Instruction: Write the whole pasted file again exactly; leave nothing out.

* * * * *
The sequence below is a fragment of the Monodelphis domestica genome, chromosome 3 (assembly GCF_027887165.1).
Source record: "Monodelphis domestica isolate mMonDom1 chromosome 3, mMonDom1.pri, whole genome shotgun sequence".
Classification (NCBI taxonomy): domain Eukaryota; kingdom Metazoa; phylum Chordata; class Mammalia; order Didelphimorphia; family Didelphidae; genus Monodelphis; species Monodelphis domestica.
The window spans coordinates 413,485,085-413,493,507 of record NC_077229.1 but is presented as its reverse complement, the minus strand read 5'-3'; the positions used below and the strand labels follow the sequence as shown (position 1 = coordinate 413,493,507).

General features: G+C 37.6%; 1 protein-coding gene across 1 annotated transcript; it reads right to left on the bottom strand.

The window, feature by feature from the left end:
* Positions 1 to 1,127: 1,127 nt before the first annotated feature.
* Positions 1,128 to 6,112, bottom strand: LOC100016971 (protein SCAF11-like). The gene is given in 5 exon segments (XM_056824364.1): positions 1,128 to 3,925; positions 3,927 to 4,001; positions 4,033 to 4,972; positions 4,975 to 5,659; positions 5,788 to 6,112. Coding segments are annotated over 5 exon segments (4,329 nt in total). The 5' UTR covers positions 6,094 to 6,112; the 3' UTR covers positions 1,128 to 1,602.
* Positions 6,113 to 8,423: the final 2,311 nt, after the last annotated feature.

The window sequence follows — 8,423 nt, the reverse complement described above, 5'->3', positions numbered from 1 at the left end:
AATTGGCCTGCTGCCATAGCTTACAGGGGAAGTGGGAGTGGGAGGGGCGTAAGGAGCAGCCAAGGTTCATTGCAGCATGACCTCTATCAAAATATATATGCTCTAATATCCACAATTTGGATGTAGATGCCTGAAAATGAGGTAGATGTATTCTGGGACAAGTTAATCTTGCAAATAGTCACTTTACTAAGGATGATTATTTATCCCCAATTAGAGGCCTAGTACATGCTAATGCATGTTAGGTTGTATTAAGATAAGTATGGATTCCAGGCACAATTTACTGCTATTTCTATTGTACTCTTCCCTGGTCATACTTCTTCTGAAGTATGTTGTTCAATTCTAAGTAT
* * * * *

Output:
The sequence below is a fragment of the Monodelphis domestica genome, chromosome 3 (assembly GCF_027887165.1).
Source record: "Monodelphis domestica isolate mMonDom1 chromosome 3, mMonDom1.pri, whole genome shotgun sequence".
Classification (NCBI taxonomy): domain Eukaryota; kingdom Metazoa; phylum Chordata; class Mammalia; order Didelphimorphia; family Didelphidae; genus Monodelphis; species Monodelphis domestica.
The window spans coordinates 413,485,085-413,493,507 of record NC_077229.1 but is presented as its reverse complement, the minus strand read 5'-3'; the positions used below and the strand labels follow the sequence as shown (position 1 = coordinate 413,493,507).

General features: G+C 37.6%; 1 protein-coding gene across 1 annotated transcript; it reads right to left on the bottom strand.

The window, feature by feature from the left end:
* Positions 1 to 1,127: 1,127 nt before the first annotated feature.
* Positions 1,128 to 6,112, bottom strand: LOC100016971 (protein SCAF11-like). The gene is given in 5 exon segments (XM_056824364.1): positions 1,128 to 3,925; positions 3,927 to 4,001; positions 4,033 to 4,972; positions 4,975 to 5,659; positions 5,788 to 6,112. Coding segments are annotated over 5 exon segments (4,329 nt in total). The 5' UTR covers positions 6,094 to 6,112; the 3' UTR covers positions 1,128 to 1,602.
* Positions 6,113 to 8,423: the final 2,311 nt, after the last annotated feature.

The window sequence follows — 8,423 nt, the reverse complement described above, 5'->3', positions numbered from 1 at the left end:
AATTGGCCTGCTGCCATAGCTTACAGGGGAAGTGGGAGTGGGAGGGGCGTAAGGAGCAGCCAAGGTTCATTGCAGCATGACCTCTATCAAAATATATATGCTCTAATATCCACAATTTGGATGTAGATGCCTGAAAATGAGGTAGATGTATTCTGGGACAAGTTAATCTTGCAAATAGTCACTTTACTAAGGATGATTATTTATCCCCAATTAGAGGCCTAGTACATGCTAATGCATGTTAGGTTGTATTAAGATAAGTATGGATTCCAGGCACAATTTACTGCTATTTCTATTGTACTCTTCCCTGGTCATACTTCTTCTGAAGTATGTTGTTCAATTCTAAGTAT